Rinsho Shinkeigaku (Clinical Neurology)

Symposium 1

Cerebellum and eye movement control
-Neuronal mechanisms of memory-based smooth-pursuit and their early clinical application-

Kikuro Fukushima1), Junko Fukushima2), Norie Ito3), Hidetoshi Takei4), Kunihiro Ikeno4), Peter M Olley1), Susumu Chiba3), Nobuyoshi Kobayashi3), Kiyoharu Inoue3) and Tateo Warabi1)3)

1)Clinical Brain Research Laboratory, Sapporo Yamanoue Hospital
2)Faculty of Health Sciences, Hokkaido University
3)Department of Neurology, Sapporo Yamanoue Hospital
4)Department of Radiology, Sapporo Yamanoue Hospital

Recent studies implicate the cerebellum in cognitive functions in addition to its well-established roles in motor control and learning. Using a memory-based smooth-pursuit task that separates visual working memory from motor preparation and execution, monkeys were trained to pursue (i.e., go) or not pursue (i.e., no-go), a cued direction, based on the working memory of visual motion-direction and a go/no-go instruction. Task-related neuronal activity was examined in cerebral and cerebellar major smooth-pursuit pathways. Different cerebral and cerebellar areas carried distinctly different signals during memory-based smooth-pursuit. In the cerebellum, prediction-related signals (visual working memory, pursuit selection and movement preparation) were represented in the vermal lobules VI-VII and caudal fastigial nucleus, whereas the floccular region (flocculus and ventral paraflocculus) contained predominantly execution-related signals. This task was applied to patients with cerebellar degeneration and idiopathic Parkinson's disease (PD). None of the PD patients tested exhibited impaired working memory of motion-direction and/or go/no-go selection, but they did show task-specific difficulty in generating an initial smooth-pursuit component, suggesting difficulty in smooth-pursuit preparation. In contrast, most cerebellar patients exhibited impaired visual working memory in addition to difficulty in preparing for and executing smoothpursuit. These results suggest different roles for the basal ganglia and cerebellum in smooth-pursuit planning.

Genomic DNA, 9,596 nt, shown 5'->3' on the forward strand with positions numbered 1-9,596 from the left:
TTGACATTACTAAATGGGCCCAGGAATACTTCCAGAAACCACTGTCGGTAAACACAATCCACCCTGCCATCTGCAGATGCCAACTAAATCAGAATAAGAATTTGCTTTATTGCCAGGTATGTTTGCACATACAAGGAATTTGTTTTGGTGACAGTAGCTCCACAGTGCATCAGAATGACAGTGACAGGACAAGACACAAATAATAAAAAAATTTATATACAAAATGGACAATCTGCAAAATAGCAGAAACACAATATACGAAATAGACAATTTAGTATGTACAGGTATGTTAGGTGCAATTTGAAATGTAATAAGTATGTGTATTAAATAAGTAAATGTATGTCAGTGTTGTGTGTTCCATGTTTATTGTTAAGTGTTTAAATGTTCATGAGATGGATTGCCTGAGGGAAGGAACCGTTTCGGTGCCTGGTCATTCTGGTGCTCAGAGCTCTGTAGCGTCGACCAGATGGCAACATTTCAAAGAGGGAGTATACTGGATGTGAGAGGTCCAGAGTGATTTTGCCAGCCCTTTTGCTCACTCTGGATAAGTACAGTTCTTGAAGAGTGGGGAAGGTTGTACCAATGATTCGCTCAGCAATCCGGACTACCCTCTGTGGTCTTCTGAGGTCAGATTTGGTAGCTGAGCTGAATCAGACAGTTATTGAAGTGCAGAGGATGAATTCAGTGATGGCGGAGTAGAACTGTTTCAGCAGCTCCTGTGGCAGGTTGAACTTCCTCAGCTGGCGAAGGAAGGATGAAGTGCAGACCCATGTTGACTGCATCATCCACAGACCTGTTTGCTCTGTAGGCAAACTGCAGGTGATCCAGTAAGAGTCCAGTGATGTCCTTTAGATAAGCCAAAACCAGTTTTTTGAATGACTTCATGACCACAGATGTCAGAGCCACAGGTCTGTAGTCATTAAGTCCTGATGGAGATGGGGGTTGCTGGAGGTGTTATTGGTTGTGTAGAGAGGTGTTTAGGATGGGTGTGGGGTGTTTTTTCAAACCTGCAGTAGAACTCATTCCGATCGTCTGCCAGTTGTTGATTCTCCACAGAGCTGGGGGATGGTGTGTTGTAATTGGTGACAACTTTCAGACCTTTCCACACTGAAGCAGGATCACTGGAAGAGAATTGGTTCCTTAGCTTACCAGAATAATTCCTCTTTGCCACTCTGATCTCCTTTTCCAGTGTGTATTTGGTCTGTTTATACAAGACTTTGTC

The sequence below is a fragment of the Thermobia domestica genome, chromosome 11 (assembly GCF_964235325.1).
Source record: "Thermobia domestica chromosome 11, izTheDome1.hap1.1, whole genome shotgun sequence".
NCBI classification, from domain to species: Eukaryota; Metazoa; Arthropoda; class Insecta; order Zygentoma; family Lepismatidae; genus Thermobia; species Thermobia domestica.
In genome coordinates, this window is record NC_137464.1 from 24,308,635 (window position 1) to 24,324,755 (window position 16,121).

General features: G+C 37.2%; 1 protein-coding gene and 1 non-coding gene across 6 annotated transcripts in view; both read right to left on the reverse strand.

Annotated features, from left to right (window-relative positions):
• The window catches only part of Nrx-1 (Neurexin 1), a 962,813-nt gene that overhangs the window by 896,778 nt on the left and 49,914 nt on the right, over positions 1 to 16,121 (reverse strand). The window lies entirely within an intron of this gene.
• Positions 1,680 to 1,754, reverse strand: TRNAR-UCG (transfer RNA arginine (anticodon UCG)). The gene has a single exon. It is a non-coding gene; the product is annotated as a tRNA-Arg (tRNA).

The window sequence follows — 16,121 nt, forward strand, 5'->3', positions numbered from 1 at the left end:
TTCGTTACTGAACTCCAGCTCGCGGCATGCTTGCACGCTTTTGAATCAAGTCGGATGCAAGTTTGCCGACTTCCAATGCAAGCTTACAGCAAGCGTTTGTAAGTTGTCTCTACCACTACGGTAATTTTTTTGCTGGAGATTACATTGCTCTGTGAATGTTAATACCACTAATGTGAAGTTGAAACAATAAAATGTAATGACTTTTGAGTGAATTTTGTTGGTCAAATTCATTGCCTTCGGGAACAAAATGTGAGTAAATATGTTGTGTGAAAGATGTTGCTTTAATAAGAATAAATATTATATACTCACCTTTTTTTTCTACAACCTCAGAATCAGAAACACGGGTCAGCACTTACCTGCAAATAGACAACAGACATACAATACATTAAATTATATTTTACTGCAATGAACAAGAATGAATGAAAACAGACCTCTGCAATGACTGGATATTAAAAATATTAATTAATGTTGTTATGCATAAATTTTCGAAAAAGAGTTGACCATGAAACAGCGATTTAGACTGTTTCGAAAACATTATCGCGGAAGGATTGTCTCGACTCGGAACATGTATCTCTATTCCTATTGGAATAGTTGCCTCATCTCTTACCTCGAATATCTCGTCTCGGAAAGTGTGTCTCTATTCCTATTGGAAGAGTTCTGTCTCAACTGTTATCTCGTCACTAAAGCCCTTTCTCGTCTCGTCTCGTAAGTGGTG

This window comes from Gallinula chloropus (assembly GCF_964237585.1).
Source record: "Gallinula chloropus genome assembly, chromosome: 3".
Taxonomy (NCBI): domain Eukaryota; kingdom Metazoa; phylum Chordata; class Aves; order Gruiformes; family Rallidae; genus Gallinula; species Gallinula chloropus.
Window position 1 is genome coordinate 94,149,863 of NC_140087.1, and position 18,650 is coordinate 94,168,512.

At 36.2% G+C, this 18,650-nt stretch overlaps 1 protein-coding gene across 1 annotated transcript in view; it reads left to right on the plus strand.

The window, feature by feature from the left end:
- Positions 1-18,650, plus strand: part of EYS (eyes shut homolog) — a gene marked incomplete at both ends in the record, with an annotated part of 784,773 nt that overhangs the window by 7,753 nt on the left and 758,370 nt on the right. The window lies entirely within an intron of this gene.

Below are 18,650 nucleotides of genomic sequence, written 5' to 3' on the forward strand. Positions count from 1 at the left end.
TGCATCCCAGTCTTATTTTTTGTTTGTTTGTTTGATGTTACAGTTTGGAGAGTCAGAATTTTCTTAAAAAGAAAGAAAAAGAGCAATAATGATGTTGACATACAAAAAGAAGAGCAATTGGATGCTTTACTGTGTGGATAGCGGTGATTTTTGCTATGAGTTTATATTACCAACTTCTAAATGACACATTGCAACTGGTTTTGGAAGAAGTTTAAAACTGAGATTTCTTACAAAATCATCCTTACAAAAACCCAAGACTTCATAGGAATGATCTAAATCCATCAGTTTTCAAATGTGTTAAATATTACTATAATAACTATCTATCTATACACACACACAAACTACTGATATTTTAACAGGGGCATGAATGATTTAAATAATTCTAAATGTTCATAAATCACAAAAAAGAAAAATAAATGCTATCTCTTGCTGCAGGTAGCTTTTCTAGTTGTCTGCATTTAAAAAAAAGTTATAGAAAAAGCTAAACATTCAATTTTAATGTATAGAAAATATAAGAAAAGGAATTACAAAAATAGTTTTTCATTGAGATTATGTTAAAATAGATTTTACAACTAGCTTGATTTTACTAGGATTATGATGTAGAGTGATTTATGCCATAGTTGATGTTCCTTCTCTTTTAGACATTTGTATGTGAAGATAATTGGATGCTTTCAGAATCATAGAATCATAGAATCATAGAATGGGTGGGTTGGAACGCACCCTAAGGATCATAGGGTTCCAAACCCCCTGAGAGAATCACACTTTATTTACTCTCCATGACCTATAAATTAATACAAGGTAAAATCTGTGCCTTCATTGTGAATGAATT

Full Text of this Article in Japanese PDF (438K)

(CLINICA NEUROL, 52: 1001|1005, 2012)
key words: Cerebellum, eye movement, planning, working memory, Parkinson's disease

(Received: 23-May-12)